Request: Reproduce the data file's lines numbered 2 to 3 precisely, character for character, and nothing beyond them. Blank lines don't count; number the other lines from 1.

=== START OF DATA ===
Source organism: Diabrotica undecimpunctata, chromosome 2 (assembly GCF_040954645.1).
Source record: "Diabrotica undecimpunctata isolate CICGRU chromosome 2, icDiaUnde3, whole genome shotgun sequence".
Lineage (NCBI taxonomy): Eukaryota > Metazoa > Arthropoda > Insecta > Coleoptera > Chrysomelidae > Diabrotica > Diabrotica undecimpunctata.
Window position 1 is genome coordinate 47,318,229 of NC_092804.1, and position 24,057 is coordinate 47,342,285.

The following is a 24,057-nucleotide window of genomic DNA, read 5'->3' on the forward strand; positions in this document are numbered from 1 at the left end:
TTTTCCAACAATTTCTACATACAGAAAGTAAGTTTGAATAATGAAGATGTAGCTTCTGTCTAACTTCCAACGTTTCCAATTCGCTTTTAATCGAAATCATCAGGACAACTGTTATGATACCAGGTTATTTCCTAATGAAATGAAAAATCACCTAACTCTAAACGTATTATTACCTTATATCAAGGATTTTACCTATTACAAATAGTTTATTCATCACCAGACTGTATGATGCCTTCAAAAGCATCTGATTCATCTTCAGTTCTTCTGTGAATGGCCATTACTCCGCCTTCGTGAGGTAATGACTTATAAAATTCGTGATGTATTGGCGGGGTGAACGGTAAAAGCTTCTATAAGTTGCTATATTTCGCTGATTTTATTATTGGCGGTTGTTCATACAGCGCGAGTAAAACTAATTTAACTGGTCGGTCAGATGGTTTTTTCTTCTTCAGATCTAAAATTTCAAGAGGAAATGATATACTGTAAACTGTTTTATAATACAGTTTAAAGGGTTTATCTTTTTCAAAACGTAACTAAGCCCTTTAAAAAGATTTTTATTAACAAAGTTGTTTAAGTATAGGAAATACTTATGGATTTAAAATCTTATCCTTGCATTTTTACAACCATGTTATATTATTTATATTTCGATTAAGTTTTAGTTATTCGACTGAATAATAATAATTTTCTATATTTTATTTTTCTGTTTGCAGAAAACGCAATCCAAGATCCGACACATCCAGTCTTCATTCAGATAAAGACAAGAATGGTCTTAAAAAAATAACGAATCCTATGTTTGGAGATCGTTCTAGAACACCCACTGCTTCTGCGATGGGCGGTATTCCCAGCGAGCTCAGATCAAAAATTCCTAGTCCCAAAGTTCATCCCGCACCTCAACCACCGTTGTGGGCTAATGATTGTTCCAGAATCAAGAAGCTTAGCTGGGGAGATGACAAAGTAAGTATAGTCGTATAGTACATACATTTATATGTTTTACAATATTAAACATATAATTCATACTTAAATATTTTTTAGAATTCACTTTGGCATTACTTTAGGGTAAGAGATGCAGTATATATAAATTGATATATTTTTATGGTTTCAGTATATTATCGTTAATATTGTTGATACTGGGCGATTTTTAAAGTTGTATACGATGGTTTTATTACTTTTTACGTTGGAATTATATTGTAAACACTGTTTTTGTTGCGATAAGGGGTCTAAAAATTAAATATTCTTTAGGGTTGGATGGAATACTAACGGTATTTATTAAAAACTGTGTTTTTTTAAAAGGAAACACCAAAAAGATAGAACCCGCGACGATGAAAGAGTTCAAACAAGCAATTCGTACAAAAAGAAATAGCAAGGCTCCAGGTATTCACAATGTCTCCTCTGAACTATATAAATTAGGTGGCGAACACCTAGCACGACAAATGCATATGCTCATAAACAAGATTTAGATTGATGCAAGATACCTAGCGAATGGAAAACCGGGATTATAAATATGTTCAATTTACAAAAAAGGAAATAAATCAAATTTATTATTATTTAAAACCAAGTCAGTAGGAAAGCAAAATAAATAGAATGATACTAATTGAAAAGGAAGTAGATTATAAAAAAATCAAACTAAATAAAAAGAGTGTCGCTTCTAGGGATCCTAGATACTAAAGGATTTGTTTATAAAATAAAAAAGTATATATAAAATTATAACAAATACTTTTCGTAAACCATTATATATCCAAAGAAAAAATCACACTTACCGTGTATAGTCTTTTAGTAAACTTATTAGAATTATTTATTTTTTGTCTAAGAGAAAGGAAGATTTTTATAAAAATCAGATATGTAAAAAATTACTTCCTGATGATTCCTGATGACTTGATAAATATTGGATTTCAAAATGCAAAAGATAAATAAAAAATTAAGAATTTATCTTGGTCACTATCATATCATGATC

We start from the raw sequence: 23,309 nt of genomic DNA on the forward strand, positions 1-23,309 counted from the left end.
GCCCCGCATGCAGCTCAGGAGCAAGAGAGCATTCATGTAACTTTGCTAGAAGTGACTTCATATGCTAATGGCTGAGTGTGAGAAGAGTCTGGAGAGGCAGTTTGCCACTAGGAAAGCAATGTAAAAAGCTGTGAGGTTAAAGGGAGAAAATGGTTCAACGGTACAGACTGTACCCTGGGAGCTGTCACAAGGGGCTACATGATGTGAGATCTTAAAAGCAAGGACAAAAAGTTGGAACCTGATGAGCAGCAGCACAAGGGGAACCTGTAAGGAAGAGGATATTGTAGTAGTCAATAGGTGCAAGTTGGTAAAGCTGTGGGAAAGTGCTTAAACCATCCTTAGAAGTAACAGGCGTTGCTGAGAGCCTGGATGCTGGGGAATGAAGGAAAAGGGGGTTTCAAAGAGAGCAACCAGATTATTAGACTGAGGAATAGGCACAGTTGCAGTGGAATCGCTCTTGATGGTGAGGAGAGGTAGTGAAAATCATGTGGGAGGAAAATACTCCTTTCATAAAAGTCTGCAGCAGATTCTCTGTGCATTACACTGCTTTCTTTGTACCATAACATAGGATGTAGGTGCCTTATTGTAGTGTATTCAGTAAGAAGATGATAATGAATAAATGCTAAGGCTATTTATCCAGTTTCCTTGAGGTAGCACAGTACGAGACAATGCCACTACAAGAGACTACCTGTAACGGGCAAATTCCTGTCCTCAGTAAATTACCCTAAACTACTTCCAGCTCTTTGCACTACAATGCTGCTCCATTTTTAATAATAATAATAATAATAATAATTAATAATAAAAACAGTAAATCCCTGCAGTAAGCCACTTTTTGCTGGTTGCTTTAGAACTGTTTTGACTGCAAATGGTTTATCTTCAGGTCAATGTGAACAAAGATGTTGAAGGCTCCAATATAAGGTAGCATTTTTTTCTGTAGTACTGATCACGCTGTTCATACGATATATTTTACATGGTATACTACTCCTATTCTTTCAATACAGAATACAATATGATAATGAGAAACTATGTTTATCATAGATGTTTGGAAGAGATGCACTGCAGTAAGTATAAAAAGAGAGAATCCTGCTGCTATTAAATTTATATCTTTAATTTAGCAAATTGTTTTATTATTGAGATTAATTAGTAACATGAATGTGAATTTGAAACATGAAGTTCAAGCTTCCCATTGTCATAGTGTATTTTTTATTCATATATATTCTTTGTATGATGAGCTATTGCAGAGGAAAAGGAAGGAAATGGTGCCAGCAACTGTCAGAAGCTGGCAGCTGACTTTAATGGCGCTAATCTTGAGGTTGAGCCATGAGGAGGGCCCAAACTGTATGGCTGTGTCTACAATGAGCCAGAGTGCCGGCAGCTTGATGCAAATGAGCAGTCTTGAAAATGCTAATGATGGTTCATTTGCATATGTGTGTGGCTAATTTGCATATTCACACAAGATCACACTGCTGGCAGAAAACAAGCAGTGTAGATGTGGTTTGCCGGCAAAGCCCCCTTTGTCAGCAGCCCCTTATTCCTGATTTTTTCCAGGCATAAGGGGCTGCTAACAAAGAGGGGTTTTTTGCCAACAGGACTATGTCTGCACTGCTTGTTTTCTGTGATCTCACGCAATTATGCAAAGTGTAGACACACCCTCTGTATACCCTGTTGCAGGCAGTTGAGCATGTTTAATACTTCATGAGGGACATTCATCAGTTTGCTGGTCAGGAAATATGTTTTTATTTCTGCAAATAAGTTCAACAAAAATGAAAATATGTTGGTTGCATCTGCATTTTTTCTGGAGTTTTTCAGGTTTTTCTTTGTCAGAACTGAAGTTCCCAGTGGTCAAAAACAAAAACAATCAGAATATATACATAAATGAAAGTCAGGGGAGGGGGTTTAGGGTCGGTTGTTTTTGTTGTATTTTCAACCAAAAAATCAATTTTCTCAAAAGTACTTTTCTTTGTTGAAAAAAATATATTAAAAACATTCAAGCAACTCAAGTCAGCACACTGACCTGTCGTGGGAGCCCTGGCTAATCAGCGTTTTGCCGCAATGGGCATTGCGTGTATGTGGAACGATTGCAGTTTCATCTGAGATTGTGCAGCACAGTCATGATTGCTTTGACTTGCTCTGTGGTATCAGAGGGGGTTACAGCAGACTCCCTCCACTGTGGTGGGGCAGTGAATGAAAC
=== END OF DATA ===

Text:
Source record: "Diabrotica undecimpunctata isolate CICGRU chromosome 2, icDiaUnde3, whole genome shotgun sequence".
Lineage (NCBI taxonomy): Eukaryota > Metazoa > Arthropoda > Insecta > Coleoptera > Chrysomelidae > Diabrotica > Diabrotica undecimpunctata.